An Exclusive Look into a Craftsman's Workshop

Our last Behind-the-Scenes post, we talked about our timber and the detailed process its takes to become furniture. Today, we want to share an special look into one of our vendors workshops. 

The Early Days

Twenty five years ago, KS* — then called Cannon Woodworking — started out as a roadside stand selling handcrafted water wheels made by Elam**. Within four years, the business expanded into wholesale, adding more furniture to their catalog each year. “Dad learned everything on his own. He started small and just worked his way in . . . as the years went on, he just kept adding more,” said Junior**, KS president. KS' founder taught his sons who, in turn, teach their sons.  '“I always had a passion for it . . . Dad would say he couldn’t get me to work on the farm but once he put me in the shop, I couldn’t stay away!” said Junior. Junior would work there before and after school, eager to learn and create. Junior’s five-year-old son feels the same passion; he would work everyday in the workshop if he could. And there was plenty to learn. KS started out with unfinished furniture and gradually moved onto staining and varnishing. Each new step is a process of mistakes and successes; learning what does and doesn’t work for their shop and product.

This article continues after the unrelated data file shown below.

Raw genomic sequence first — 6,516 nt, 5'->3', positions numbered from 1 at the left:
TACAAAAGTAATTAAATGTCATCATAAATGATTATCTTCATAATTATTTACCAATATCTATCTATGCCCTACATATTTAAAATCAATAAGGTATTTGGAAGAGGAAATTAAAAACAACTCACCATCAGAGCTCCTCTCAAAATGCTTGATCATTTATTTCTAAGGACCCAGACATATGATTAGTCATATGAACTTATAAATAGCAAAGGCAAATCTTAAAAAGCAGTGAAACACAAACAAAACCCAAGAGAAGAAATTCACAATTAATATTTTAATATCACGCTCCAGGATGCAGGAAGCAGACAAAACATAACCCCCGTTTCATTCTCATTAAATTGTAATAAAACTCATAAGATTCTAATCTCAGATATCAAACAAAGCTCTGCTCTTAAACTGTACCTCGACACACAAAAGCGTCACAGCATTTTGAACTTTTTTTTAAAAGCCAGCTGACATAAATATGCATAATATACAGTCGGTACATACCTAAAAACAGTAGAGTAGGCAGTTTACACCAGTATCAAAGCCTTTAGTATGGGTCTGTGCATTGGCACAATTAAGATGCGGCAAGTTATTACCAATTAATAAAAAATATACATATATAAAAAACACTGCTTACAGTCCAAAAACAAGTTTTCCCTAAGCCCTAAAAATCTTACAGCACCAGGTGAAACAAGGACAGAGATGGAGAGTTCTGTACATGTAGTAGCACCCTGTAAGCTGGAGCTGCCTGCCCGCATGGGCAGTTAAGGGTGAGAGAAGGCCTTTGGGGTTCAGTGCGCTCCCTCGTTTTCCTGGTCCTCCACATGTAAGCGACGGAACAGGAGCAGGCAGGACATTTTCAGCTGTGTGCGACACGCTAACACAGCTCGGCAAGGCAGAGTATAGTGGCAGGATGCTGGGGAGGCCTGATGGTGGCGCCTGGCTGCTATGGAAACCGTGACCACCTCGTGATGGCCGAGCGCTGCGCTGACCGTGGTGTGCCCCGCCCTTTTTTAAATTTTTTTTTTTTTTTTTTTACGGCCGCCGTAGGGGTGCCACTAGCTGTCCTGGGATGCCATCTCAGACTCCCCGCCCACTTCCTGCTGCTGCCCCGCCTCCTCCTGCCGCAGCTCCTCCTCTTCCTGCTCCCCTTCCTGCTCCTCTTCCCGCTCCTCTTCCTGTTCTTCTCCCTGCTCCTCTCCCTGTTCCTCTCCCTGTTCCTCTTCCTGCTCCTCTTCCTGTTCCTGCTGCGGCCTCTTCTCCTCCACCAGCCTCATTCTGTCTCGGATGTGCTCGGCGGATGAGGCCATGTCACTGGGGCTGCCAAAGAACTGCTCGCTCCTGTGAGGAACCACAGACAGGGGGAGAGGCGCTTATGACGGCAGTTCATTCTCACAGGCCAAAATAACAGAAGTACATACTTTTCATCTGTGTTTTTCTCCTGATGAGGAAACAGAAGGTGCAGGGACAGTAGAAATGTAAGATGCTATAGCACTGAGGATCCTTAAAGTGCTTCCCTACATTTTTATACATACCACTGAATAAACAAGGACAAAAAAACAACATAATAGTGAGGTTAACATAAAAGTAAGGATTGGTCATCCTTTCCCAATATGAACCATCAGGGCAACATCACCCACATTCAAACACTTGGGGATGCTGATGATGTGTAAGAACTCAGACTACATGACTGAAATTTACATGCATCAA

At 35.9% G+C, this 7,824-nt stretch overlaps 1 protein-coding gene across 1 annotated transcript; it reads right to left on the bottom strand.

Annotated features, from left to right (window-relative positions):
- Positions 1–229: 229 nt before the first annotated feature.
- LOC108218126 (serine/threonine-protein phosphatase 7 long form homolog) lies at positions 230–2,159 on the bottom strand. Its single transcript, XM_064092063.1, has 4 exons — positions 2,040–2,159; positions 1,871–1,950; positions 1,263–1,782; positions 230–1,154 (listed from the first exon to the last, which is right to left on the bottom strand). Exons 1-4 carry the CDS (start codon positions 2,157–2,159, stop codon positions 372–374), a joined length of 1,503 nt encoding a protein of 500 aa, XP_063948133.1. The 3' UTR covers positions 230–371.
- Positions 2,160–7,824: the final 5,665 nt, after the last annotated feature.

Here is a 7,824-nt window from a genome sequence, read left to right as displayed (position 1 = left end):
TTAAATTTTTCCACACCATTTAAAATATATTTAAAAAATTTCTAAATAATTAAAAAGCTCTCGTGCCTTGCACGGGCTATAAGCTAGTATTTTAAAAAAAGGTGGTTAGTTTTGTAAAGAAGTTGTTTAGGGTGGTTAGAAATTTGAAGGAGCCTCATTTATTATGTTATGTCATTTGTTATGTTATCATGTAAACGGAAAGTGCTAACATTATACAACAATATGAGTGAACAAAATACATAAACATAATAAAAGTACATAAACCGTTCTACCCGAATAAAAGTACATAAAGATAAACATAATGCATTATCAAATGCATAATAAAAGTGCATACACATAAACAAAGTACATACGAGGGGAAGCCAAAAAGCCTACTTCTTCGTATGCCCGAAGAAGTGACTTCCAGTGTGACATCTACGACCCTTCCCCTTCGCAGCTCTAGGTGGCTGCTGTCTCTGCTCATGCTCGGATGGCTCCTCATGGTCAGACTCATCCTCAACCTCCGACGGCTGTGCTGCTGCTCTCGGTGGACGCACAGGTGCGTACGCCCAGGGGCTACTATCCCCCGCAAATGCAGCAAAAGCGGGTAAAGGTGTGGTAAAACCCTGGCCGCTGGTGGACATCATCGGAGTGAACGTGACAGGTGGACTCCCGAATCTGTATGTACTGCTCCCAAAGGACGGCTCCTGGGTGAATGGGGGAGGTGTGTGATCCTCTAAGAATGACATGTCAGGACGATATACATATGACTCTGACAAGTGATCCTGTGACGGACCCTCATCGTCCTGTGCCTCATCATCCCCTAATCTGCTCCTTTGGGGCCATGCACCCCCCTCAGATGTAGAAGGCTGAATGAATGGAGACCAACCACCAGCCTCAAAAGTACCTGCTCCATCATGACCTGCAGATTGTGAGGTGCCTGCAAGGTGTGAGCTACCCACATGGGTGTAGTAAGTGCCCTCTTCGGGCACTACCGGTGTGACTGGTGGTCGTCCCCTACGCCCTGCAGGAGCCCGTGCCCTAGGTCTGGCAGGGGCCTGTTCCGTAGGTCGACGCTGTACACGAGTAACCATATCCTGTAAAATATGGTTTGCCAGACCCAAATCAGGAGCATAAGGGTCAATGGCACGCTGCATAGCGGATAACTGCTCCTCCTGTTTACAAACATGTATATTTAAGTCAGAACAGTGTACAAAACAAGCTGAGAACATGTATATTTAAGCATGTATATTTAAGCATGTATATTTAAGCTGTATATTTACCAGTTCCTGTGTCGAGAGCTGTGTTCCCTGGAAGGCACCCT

Today and the Future

Five of the six brothers are involved in the business in some capacity—management, sales, shipping or other.The workshop averages about 13 employees, ranging from 18 to 62 years old. Most craftsmen start out the same way: through hands-on training. The more experienced builders usually train the KS new employees for about six months. These months of training prove essential to the business; it teaches the builders not only the style of the furniture but also the quality the workshop demands.  “Everybody in their department is supposed to be doing Quality Control . . . [they’re] trained to see if it’s not what it’s supposed to be.”
The best part of this laborious work? Positive feedback. The craftsmen find great reward in knowing their hard work is appreciated and valued.
So what does the future look like for our many hometown, handcrafted shops? Hard work and steady growth. “There’s definitely things we could do but we don’t want to jump in . . . Where to go and what to do is always the constant battle,” said Junior. “Our next step would be to combine everything to one building.” Just like KS, our family at Peaceful Valley Furniture wants to show our appreciation for our customers by maintaining our Lancaster County quality. We want you not only happy but also completely satisfied with your furniture — from our home to yours!